There are two thoughts on the kennel size you need, but always the kennel should be big enough for the dog to stand up fully without hitting their head or back on the top, and give them space to turn around. Some dogs prefer smaller kennels because they feel more safe in them, but they should still be able to fully stand inside it. The first theory on kennels says you get a smaller kennel that gives the dog room to lay, but not big enough that they will be able to have a potty accident on one side, and then be able to lay on the other end. The second idea on kenneling is that you get a large kennel, and you divide it in two with a barrier so they have space to lay, and a second space to do their business on a potty pad. Either one can work and is probably a matter of personal preference and a feeling of how a particular Italian Greyhound would function the best.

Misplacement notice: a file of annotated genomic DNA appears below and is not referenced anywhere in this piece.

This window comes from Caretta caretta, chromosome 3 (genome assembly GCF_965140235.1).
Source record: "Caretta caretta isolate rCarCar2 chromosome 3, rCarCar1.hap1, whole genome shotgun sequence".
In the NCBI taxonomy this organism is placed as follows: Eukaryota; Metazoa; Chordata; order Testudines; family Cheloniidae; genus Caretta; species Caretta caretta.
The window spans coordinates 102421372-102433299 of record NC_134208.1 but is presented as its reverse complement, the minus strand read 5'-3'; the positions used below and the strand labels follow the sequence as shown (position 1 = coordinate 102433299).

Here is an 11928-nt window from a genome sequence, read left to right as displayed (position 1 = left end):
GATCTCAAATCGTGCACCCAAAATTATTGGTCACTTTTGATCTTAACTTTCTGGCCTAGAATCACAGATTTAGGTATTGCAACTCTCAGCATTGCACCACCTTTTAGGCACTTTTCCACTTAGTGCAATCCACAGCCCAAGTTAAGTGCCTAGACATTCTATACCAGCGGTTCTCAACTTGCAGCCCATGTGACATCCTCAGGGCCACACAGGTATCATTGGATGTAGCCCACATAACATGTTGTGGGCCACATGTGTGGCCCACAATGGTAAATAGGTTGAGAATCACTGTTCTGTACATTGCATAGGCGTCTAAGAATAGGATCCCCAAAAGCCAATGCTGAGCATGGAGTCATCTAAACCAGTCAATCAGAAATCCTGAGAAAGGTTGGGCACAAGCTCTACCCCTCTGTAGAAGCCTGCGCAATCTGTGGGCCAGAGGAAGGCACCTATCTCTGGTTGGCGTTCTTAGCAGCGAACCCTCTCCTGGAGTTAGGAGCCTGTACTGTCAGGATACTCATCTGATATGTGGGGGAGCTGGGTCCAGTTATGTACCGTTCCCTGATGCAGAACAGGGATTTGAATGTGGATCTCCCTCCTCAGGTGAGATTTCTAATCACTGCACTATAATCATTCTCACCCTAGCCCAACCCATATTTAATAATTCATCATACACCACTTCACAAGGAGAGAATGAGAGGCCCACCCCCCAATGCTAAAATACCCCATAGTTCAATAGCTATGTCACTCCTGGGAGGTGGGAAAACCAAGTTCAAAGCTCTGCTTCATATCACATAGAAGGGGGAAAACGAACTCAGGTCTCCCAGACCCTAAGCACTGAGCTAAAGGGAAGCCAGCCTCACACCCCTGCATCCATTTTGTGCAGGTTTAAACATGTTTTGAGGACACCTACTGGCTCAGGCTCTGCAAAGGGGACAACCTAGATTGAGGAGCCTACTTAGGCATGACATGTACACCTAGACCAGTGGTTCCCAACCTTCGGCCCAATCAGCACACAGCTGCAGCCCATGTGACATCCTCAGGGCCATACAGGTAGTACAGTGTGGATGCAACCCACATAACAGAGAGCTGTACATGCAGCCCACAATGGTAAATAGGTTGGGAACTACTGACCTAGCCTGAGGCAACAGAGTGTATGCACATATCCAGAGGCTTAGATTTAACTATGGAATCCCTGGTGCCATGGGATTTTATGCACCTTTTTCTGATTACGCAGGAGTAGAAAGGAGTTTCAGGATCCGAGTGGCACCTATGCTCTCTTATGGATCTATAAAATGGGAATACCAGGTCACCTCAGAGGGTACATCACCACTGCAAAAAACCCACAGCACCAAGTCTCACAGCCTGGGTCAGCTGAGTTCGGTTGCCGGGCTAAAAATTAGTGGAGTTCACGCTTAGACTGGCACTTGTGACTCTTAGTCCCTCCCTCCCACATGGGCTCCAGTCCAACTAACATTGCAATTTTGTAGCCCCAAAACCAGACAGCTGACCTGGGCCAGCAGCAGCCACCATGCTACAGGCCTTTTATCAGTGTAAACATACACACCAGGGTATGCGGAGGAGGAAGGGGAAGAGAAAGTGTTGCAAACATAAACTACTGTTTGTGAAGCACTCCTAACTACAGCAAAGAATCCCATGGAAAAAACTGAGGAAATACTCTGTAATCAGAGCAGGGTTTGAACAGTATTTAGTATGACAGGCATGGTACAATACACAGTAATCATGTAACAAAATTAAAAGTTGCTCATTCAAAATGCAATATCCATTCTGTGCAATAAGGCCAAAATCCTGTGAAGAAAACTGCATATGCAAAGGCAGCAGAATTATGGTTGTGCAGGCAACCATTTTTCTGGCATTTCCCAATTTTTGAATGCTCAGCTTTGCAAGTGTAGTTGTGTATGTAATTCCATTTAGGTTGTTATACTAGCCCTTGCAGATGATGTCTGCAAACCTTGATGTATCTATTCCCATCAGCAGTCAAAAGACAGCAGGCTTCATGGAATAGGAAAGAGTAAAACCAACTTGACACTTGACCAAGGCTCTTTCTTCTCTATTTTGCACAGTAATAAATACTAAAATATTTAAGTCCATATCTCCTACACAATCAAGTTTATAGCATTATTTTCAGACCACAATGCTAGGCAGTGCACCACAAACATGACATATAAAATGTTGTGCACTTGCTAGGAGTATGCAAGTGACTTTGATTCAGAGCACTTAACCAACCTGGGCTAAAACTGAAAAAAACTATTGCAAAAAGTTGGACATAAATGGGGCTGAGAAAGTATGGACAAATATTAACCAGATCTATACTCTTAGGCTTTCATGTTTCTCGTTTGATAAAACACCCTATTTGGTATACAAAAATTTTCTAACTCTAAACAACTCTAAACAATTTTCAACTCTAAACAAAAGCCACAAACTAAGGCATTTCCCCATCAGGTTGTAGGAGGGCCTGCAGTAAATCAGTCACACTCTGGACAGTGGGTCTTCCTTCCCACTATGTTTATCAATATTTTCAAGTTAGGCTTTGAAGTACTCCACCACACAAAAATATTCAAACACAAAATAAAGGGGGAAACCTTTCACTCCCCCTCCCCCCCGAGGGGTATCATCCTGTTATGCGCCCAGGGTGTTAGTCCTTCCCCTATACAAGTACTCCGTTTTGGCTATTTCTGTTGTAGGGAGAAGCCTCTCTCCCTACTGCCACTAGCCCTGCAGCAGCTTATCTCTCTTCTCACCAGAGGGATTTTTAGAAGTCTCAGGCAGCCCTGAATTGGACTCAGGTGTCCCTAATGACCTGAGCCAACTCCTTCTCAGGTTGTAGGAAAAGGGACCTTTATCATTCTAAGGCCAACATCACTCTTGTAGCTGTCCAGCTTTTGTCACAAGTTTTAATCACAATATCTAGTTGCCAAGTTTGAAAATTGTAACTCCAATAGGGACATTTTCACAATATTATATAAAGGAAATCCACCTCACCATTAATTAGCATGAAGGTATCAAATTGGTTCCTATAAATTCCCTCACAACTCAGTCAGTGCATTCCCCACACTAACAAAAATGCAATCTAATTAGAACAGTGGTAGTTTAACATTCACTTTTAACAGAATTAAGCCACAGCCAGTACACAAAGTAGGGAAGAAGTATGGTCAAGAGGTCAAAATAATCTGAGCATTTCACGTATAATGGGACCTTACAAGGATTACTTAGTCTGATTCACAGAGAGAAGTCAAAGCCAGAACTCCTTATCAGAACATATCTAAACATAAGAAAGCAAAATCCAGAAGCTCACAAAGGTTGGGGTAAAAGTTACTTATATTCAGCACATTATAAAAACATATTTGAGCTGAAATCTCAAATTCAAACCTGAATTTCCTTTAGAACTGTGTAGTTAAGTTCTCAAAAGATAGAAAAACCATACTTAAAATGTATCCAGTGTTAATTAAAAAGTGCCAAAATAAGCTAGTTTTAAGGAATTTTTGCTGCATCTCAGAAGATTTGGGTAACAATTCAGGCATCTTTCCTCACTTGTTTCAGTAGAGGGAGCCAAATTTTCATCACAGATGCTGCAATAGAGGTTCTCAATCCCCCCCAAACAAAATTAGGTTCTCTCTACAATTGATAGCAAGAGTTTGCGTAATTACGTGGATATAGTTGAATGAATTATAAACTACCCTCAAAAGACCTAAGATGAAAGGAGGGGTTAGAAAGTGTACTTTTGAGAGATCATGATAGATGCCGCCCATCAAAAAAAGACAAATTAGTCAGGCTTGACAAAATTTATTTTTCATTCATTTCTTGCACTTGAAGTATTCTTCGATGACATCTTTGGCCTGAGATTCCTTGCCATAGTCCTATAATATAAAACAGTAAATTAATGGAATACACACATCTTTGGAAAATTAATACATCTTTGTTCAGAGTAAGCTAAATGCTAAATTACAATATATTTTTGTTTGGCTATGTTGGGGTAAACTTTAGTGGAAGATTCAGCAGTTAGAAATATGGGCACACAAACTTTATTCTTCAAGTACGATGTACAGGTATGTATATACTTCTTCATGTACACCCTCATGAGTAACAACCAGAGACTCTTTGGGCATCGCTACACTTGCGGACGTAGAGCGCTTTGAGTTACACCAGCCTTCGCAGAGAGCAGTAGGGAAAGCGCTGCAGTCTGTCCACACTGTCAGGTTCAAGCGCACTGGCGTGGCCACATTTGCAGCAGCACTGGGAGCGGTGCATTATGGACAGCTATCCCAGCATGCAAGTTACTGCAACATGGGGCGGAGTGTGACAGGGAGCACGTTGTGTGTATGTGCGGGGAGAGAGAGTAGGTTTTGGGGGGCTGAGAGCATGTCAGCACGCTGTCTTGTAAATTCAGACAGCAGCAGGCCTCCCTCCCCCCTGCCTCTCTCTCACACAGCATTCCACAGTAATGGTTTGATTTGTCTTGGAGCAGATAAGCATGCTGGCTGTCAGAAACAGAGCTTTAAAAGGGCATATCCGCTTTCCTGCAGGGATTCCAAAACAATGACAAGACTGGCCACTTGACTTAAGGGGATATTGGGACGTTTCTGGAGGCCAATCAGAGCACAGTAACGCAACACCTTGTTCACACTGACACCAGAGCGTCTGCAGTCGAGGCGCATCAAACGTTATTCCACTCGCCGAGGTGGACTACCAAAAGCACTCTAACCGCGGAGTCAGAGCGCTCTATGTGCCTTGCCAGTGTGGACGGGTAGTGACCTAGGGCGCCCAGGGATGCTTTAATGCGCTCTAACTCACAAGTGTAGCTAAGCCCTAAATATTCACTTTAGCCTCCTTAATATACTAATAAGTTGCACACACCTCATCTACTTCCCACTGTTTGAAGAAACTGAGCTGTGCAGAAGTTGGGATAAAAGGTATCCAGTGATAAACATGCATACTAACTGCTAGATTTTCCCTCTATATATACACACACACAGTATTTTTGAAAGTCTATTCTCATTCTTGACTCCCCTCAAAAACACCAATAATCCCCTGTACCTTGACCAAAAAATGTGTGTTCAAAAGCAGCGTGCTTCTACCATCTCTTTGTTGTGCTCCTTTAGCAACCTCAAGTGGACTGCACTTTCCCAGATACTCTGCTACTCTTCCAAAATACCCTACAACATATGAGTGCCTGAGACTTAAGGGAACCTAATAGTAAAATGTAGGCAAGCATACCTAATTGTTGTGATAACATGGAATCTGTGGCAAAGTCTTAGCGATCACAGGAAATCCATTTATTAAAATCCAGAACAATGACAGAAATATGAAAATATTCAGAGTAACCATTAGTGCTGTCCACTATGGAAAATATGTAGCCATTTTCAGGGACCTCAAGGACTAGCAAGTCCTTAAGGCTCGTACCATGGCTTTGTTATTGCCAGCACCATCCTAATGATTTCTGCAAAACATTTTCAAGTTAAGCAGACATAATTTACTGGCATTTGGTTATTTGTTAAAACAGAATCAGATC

And, when you do kennel a dog, be sure to pay attention to when you are feeding or watering the dog. Giving either right before they are in the kennel may make them more likely to have an accident while you are away. It may be better to give them food or water an hour before they are in the kennel, then pick the bowls up, and have them do their business outside before you put them in the kennel. And, remember to watch them when outside to make sure they do actually relive themselves rather than just poking around or playing.